Your SlideShare is downloading. ×
District Administration Webinar: Blended Learning
Upcoming SlideShare
Loading in...5
×

Thanks for flagging this SlideShare!

Oops! An error has occurred.

×

Introducing the official SlideShare app

Stunning, full-screen experience for iPhone and Android

Text the download link to your phone

Standard text messaging rates apply

District Administration Webinar: Blended Learning

237
views

Published on

The magazine District Administation's Webinar on "A Principal's Guide to Blended Learning"

The magazine District Administation's Webinar on "A Principal's Guide to Blended Learning"

Published in: Education

0 Comments
0 Likes
Statistics
Notes
  • Be the first to comment

  • Be the first to like this

No Downloads
Views
Total Views
237
On Slideshare
0
From Embeds
0
Number of Embeds
1
Actions
Shares
0
Downloads
0
Comments
0
Likes
0
Embeds 0
No embeds

Report content
Flagged as inappropriate Flag as inappropriate
Flag as inappropriate

Select your reason for flagging this presentation as inappropriate.

Cancel
No notes for slide

Transcript

  • 1. A Principal’s Guide to Blended Learning Jeff Piontek Curriculum and Assessment President Educational Consulting Services, LLC
  • 2. Blended learningA formal education program in which astudent learns at least in part through onlinedelivery of instruction and content, with someelement of student control overtime, place, path and/or paceandat least in part in a supervised brick-and-mortar location away from home (such asschool). Copyright Innosight Institute, Inc.
  • 3. Definition of blended learningAny time a student learns in part in a supervised brick-and- mortar place away from home andAt least in part through online delivery, with some element of student control over time, place, path and/or pace = Copyright Innosight Institute, Inc. Blended learning
  • 4. Blended/Hybrid LearningStruggling student, low-engagement, Self-direction, high engagement,(More direct student support needed) (Less direct student support needed)
  • 5. Providing Opportunities to All Students Traditional Public/Private Accelerated Credit Recovery Students Medically FragileNeed to work and/orsupport family Rural Students Special Education and Aspiring athletes and Home Schoolers ELL performers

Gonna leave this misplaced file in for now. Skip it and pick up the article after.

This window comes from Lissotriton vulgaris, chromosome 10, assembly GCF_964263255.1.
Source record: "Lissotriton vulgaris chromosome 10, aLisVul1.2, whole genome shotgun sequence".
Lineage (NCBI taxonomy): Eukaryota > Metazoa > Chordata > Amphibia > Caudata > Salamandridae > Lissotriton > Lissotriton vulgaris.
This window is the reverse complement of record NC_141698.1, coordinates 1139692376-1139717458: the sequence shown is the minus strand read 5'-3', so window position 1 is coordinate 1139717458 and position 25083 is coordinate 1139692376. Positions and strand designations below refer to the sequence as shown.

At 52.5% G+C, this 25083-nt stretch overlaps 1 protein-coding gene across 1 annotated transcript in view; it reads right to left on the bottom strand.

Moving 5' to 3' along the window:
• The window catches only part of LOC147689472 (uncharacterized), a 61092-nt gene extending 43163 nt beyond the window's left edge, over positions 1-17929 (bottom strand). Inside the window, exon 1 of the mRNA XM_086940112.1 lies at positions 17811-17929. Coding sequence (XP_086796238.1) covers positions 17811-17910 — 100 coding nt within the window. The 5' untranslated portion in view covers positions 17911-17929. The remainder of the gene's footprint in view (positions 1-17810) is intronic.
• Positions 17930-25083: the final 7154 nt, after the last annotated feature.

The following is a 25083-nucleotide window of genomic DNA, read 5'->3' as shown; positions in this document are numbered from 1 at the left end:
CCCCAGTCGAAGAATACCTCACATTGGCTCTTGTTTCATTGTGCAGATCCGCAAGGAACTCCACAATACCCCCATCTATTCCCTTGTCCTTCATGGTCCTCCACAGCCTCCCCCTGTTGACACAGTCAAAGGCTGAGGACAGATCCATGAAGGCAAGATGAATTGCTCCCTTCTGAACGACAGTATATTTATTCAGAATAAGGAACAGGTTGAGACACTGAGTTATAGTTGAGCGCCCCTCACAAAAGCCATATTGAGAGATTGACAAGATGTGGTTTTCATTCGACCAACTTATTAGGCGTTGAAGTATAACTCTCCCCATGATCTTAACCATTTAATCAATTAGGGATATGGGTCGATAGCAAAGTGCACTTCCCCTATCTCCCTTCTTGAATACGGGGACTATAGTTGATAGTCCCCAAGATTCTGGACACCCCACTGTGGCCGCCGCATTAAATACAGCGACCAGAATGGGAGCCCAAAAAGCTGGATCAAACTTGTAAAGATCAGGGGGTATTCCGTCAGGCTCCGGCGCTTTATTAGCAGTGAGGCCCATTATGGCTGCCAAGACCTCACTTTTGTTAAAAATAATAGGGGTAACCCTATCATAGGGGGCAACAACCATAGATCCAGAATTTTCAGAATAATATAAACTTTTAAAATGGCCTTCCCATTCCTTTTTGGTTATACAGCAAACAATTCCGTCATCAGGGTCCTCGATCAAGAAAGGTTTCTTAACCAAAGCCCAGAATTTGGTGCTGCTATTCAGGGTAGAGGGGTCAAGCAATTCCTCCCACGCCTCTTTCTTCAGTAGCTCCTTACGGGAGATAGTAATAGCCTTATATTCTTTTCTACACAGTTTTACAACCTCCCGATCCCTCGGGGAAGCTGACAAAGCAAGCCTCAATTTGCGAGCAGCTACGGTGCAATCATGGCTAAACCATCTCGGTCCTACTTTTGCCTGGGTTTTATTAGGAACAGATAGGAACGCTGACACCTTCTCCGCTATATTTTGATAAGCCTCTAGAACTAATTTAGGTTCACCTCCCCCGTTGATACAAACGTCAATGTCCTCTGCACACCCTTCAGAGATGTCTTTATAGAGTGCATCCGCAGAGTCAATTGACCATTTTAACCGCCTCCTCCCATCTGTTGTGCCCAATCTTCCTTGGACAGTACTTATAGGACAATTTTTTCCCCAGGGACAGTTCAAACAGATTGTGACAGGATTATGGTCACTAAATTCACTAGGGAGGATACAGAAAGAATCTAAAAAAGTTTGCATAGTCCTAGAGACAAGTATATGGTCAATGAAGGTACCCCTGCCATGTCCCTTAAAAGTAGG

• 6. Customization and Personalization….the future of learning Traditional factory-style Online learning system • Different paces Customizable • Different priorities Integrated • Different intelligences
  • 7. Why Flexibility in Learning? Learners preferencesWith the increasinguse of a variety of are changing from To wanting wanting to be taught approaches for mostly in lectures or increased learning in the information age direct training flexibility. sessions
  • 8. Why Flexibility in Learning?Today, learners want to have more say in• WHAT they learn• WHEN they learn• WHERE they learn, and• HOW they learnCan we do what learners want?
  • 9. Next Generation Models of Online and Blended Learning•Buffet: F2F & •Online course and/orOnline Courses Hybrid/ •Online content•Emporium: F2F Blended •Online instructionplace with Programs Blended •Digital/adaptiveblended/hybrid Courses curriculum or softwareapproaches to •LMS/Technologylearning
  • 10. How Students Are Using Technology at School
  • 11. Online learning is moving into schools 90% of kids need a supervised, safe place to learn (cannot be homeschooled)
  • 12. What Does it Look Like? Blended Learning exists on a continuum between 100% face-to-face & 100% online course materials:Completely F2F Completely Online Blended
  • 13. Components of Blended Learning• 1. Synchronous (live) Classroom format• 2. Synchronous (live) online format• 3. Asynchronous (not live) self-paced format
  • 14. Tech-rich = blended
  • 15. 6 Models of blended learning F2F Driver Rotation FlexMore traditional Fewer elements Online Lab traditional elements Self Blend Online Driver Dimensions Supervised brick and Some potential Most potential LOCATION mortar for flexibility for remote TYPE OF Face-to-face Mix of both Online delivery INSTRUCTION STUDENT Low Medium High INDEPENDENCE Varies from Traditional plus EXTRACURRICULARS Traditional online options both options to neither option AND SOCIALIZING Copyright Innosight Institute, Inc.
  • 16. Emerging models of blended learning Rotation Flex Self-Blend Enriched Virtual• Station rotation Online platform with Students attend Students learn• Lab rotation F2F support and physical school & sometimes at a• Flipped Classroom fluid schedules take 1 or more physical school, other• Individual rotation courses online times remotely
  • 17. Station-Rotation Model: Individualized Teacher-ledOnline Instruction Instruction T Collaborative activities & stations
  • 18. Lab-Rotation Model: Teacher (T) Paraprofessional (P) T T Direct Instruction Direct Instruction Math/Science Literacy/ Social Studies T P Lab Direct Instruction Learning Literacy/ Reading, Math Social Studies
  • 19. Individual-Rotation Model: Central Learning Lab TIntervention 5:1 T T T Direct Instruction 15:1T 12:1 T Seminar Learning Lab Group Projects 273 students 6 teachers (T)
  • 20. Advancing Our Mental Modelsof Blended Learning: Digital Differentiation through Intelligent Adaptive Software Tim Hudson, PhD Director of Curriculum Design DreamBox Learning
  • 21. Session Outcomes• Reframe and refocus your thinking about learning and blended learning – What outcomes do we want for students? – How are these goals best achieved? – How can true differentiation become a reality without burdening teachers’ time?• Learn how software can effectively unify: – Curriculum design – Learning theory – Student engagement